September in the Kitchen Garden…
Well, it has been quite a different growing year from last year: after a good few weeks with little or no rain earlier in the year we seem to be back to a more traditional English summer compared with last year with fairly low temperatures and lots of rain.
I’ve found that the climbing beans are doing really well compared with last year (my runner beans aren’t stringy this year) as are the courgettes, but crops that like more heat are proving slow to get cropping properly. Outdoor tomatoes are finally starting to ripen: I’ve had the earliest pickings from the grafted blight-resistant plants I bought from Ayletts. The same varieties grown from seed and planted at the same time are only two thirds of the size, which has been interesting to see.
Many of us will now have space in our Kitchen Garden areas as crops such as potatoes are harvested. To get the most from your plot it’s great to keep the spaces filled if at all possible: it’s not too late for direct sowings of quick growing crops such as baby beetroot, turnips, carrots, Chinese Cabbage, Swiss Chard and spinach, radish, mustard, mizuna and Lamb’s lettuce as well as the normal lettuce range. Germination should be quick as the soil temperature is quite high: covering the seed drills with horticultural fleece with keep them warmer and encourage good germination and growth. I’ve found that mixing some Vermiculite in the compost and/or soil in the seed drills helps prevent a crust forming on the soil in drier weather.
We still have a good stock of starter plants at the garden centre such as lettuce, chard and brassicas (remember to keep your brassicas protected from caterpillar and pigeon damage by putting a netting cage/tunnel over them) which will get your succession planting off to a flying start.
Other edibles for autumn planting, which are due to arrive at the end of September and can be planted out straight away, are over-wintering onions, garlic and shallots: I enjoy planting them in the autumn as they will actively grow through the winter (even last winter!) and it’s great to see something growing away in the winter months. It’s a good idea to get your onion bed ready now, getting rid of all the weeds, as onions don’t like the competition from weeds and are shallow-rooted so dislike root disturbance from weeding – also it’s a good idea to rake in a general purpose fertiliser now to get the bed in the best condition for planting. If we have another dry spring the autumn-planted alliums will perform better than spring-planted bulbs as they will have got their roots down and established over winter.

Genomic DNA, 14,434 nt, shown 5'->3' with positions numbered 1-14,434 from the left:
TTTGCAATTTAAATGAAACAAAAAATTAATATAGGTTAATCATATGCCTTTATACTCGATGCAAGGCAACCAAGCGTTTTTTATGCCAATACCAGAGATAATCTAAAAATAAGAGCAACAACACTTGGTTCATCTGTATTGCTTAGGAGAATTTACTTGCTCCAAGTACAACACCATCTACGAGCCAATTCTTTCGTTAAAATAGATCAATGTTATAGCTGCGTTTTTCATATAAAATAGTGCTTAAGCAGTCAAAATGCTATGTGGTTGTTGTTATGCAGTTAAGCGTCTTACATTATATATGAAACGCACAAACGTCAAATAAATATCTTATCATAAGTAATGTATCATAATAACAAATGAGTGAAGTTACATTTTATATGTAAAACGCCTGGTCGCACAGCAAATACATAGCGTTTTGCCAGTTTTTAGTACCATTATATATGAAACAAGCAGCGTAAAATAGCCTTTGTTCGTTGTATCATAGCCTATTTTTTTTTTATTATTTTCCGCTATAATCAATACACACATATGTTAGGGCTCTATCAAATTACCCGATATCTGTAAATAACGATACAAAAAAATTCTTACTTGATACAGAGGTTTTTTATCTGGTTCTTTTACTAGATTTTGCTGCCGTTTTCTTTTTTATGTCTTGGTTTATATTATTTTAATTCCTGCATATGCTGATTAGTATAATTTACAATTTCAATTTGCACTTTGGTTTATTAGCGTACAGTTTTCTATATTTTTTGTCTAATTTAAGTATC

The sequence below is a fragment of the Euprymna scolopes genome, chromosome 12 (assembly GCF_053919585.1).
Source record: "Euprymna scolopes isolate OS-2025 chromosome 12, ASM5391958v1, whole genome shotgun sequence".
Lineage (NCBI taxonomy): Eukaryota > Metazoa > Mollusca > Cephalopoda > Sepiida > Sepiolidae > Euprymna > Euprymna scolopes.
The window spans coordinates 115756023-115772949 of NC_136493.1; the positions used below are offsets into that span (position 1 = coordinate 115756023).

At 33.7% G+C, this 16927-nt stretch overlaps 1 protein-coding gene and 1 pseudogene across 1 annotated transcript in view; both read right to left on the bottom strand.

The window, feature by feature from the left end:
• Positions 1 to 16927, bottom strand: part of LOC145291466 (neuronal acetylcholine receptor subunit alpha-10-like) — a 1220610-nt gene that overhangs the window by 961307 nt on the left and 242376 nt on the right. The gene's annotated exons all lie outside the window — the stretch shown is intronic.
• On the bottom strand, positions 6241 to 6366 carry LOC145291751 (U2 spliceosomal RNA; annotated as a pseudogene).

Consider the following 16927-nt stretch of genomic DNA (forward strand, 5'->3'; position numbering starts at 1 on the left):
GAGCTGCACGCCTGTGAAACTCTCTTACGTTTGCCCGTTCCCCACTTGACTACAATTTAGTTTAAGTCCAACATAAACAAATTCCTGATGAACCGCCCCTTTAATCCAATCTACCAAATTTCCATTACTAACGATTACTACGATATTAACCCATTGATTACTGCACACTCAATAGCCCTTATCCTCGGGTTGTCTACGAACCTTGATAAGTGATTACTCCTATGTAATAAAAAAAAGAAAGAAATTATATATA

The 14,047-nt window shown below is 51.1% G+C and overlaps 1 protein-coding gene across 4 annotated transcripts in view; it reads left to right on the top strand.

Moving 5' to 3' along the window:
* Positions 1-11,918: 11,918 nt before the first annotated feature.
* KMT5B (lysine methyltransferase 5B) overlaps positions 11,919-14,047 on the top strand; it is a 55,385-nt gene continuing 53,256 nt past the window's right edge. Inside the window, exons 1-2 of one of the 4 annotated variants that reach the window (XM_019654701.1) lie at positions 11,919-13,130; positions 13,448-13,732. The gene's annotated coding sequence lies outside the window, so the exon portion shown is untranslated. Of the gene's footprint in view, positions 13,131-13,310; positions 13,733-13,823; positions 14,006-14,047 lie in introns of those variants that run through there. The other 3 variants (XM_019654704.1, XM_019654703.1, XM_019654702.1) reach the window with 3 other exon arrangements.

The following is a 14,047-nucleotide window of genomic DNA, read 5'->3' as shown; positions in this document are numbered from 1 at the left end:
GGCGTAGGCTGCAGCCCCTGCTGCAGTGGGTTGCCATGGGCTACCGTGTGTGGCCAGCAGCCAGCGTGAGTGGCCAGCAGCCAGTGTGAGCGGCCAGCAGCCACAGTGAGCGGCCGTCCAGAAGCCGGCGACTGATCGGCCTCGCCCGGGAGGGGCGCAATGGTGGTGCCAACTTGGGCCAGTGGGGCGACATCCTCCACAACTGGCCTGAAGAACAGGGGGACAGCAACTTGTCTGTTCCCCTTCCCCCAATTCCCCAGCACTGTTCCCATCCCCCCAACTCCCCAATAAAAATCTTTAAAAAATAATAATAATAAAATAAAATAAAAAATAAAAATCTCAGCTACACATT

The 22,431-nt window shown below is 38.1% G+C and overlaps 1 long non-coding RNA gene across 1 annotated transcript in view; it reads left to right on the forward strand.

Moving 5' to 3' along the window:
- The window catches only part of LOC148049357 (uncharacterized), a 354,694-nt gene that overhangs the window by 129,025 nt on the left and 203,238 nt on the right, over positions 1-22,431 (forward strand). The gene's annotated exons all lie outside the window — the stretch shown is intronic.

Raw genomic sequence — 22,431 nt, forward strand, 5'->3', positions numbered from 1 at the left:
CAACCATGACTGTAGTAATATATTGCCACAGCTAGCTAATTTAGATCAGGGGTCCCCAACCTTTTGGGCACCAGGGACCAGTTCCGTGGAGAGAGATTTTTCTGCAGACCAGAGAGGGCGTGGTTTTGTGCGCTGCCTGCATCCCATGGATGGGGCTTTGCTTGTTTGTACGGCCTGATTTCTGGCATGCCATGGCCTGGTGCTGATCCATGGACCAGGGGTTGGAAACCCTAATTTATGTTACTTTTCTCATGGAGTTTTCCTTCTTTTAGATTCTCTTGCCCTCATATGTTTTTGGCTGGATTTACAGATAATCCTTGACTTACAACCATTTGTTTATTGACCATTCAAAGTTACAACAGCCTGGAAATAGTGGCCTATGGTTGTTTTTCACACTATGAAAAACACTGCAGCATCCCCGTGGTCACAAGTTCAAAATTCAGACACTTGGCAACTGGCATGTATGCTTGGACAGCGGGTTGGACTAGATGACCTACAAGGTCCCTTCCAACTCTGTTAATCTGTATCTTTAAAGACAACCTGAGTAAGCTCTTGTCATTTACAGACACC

At the garden centre, the first of this year’s fruit trees ‘top fruit’ (apples, cherries, pear and plums etc.) are here with more booked in to arrive shortly, if you need advice on variety or pollination partners please come and ask us as we know that it can be a little confusing to start with. We’ve also had our first Autumn delivery of soft fruit, with more on it’s way, so can offer a good choice of; currants (black, red and white), gooseberries, hybrid berries (loganberries and tayberries) grapes, rhubarb and raspberries. Bagged up/potted bare root raspberries will be available later once they have become dormant and can be dug up. Fruit is expensive to buy and can give good crops with a little thought to protection from the birds – and some soft fruit is very hard to find in the shops if you enjoy making crumbles, jams or for eating fresh. Autumn is a good time to plant fruit bushes and trees as the ground is still warm and the roots will grow and settle in ready for next year’s crops. Top fruit is also worth considering if you have space: we sell varieties that you will never see in the shops which are often much tastier as you can pick them when they are properly ripe. If you have restricted space a form which takes less space such as fans, step-overs or cordons cold do the trick!
A good range of herbs are available still, many of which are perennial so can crop for some years after planting out.
It’s safe to say there is still plenty of growing still to be done in September and lots to look forward to…enjoy!
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